Collateral (Mann, 2004)

collateral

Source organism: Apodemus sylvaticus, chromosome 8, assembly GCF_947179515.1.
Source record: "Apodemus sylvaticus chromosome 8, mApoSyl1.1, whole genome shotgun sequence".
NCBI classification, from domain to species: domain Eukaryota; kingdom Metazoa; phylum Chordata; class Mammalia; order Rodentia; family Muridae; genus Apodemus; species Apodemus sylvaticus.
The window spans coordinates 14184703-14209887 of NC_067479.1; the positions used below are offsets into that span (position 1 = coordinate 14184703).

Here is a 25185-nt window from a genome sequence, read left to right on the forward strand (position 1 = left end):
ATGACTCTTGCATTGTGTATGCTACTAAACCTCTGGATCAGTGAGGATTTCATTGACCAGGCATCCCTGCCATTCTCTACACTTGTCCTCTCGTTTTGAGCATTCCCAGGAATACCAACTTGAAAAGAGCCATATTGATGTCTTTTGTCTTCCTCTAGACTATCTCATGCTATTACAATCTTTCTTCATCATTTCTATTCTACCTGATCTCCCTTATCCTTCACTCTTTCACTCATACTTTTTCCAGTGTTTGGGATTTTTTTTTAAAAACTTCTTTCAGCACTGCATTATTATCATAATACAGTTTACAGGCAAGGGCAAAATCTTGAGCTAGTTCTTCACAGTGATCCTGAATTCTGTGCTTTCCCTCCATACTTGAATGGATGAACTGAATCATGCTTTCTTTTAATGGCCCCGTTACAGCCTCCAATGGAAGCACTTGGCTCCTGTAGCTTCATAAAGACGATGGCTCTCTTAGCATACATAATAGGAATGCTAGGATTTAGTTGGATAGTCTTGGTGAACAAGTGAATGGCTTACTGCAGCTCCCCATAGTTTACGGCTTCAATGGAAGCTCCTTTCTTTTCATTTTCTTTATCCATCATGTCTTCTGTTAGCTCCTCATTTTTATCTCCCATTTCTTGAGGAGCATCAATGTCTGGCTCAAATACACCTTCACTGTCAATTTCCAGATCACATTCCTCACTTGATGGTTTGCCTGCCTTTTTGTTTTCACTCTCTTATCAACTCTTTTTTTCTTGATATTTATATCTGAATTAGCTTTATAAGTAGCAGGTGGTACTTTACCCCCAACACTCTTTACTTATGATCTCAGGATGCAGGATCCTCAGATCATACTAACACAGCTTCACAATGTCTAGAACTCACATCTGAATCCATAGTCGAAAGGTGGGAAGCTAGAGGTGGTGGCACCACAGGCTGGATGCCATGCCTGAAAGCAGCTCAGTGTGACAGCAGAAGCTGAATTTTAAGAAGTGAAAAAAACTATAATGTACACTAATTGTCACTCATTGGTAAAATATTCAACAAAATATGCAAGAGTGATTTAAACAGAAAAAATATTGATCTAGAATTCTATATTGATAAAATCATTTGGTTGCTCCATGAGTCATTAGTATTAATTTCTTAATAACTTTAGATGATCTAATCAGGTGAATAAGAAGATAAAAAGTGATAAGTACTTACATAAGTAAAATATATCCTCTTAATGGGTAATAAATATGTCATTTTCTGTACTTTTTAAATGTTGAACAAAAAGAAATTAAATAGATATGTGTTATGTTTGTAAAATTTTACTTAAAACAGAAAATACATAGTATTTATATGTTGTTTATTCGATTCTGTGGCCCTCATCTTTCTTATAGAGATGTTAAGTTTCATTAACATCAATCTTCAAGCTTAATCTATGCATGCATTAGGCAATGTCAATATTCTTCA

I get hypnotized by the films of Michael Mann. Maybe it’s his meticulous tracking of groups, professionals (on both sides of the law and in between) living within an oblivious outside world, always committed to a hidden code of ethics and respect no matter the situation. Like Melville, and some of John Woo, Michael Mann’s films immerse themselves completely within this collective of insiders, varying sections of men with guns converging on each other with deadly results, but never without rhyme or reason. Mann’s oeuvre is of course glossy, but it’s anchored by a sense of place (often Los Angeles), an intimate knowledge of one’s surroundings (Last of the Mohicans, Manhunter), and the need to battle with others of similar ilk. These confrontations are masterfully shot, showing the process of executing a job, or person, in order to survive. Besides the epic street shootout in Heat, Collateral provides the best example of the modern battlefields of Michael Mann. Collateral, like many other Mann films, feels personal on a grand scale, this time a journey of two men (Max, innocent and Vincent, evil) gliding toward rebirth through the dark and bullet riddled infrastructure of Los Angeles. The many orders of men working within the world of Collateral include the LAPD (best represented by Mark Ruffalo), The FBI, and the Mexican Mafia. As Mann’s gripping Neo-noir character study converges on Club Fever in the latter third of the film, both Vincent and Max induce Collateral‘s ordeal, a staggeringly mature action sequence with multiple layers of meaning. On the surface, Vincent’s massacre of countless security guards and mafia members results in saving Max’s life, a strange shift since we already know he intends to kill Max later. Looking beyond plot, the shootout in Fever represents a hypnotic collision between the common citizens of the outside world, i.e. the hordes of dancers, bar tenders, etc, and the deadly professionals of Mann’s world. Immediately before the shootout begins, Mann pans up the legs of two attractive women dancing erotically together, only to have Vincent storm right through their tango, disrupting a classic “male gaze” moment, and continuing on to carry out his killing spree. It’s clear Mann is not interested in what’s usually used to market and sell Hollywood films. Any other director would hold on the image of the women, maybe even have Vincent look at them, then pass. But not Michael Mann, and this is why his films resonate so beautifully within the classic crime picture genre. His battles have no time or place for distractions, namely because the men taking part use timing and experience to attain victory. They are, in essence, professionals of focus, no matter the moral conundrum raised in the process. Neil McCauley and Vincent Hanna in Heat, Crocket and Tubbs in Miami Vice, Nathaniel in Last of the Mohicans, and Will Graham in Manhunter, exist to compete within the world of men like themselves, rising to a challenge often confounded and complicated by loyalties and duties toward those they care for and respect. Collateral, a masterful example of this, shows Vincent and Max as polar opposites, but surprisingly they partake in the same sort of professional experience. The battlefields of Michael Mann often reveal these sort of complex relationships, and while the chrome and glass shatter relentlessly all around, he never lets you forget it’s a fascinating world to lose yourself in.

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